‘We were very clear when we set out to launch the Hall of Fame that we didn’t just want to honour players,’ said Coconuts chair Pat Morgan.
‘Fans are just as important to any football club as players, directors, financial supporters and staff, and the first three inductees are a good indication of that.
‘Russell Crane was just as much a U’s supporter as he was a player. Lil Harrison was involved with the club before the first world war and was still going to games in the 1990s. Rodney Slack has the U’s in his blood despite being born near the other place [Peterborough].
‘As Russell told us, the club is a family affair, and you couldn’t find three more committed family members than these first inductees.’
Russell Crane (1926-2016) grew up in a U’s-mad household in Ditton Walk, opposite the United ground. He broke many club records during an 18-year career with Abbey and Cambridge United, and was still attending games as a guest of Coconuts as recently as last year.
Rodney Slack was born in 1940. Voted player of the year three times in his first five years as a U’s player, he was idolised by the fans and continues to live within a stone’s throw of the Abbey. He is a 100 Years of Coconuts committee member and chairman of the Former Players’ Association.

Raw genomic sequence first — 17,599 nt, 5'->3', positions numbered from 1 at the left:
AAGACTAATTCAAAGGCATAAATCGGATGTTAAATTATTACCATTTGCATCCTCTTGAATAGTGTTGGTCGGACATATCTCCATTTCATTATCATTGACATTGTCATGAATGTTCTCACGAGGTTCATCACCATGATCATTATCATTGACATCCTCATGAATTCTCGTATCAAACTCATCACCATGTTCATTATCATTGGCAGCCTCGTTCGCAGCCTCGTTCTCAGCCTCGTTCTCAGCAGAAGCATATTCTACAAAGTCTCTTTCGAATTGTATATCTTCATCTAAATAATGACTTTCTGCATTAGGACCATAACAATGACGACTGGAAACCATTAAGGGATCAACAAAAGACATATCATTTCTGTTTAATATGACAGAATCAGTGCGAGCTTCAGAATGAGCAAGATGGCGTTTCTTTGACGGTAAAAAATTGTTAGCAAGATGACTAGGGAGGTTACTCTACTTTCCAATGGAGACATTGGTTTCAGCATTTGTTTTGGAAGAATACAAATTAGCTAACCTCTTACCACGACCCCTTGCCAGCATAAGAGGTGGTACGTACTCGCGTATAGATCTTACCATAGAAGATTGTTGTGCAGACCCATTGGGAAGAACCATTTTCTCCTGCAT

Lil Harrison (1904-1996) first saw Abbey United play at the age of ten. She went on to become a stalwart of the Supporters’ Club committee, raised countless thousands of pounds as the club rose through the leagues and came to exemplify the family spirit of the club.
The inaugural membership of the Cambridge United Former Players’ Association is around 100 – a number that is expected to grow fast in the coming months.
They range from ‘Tickle’ Sanderson, who first played for Abbey United in 1939, to more recent players like Liam Hughes and Coconuts patron Luke Chadwick.
CUFPA, chaired by Rodney Slack, is setting up a website and will keep members in touch with a quarterly newsletter. Occasional small-scale social events will be arranged and members are encouraged to contact each other via a password-protected members’ area on the website.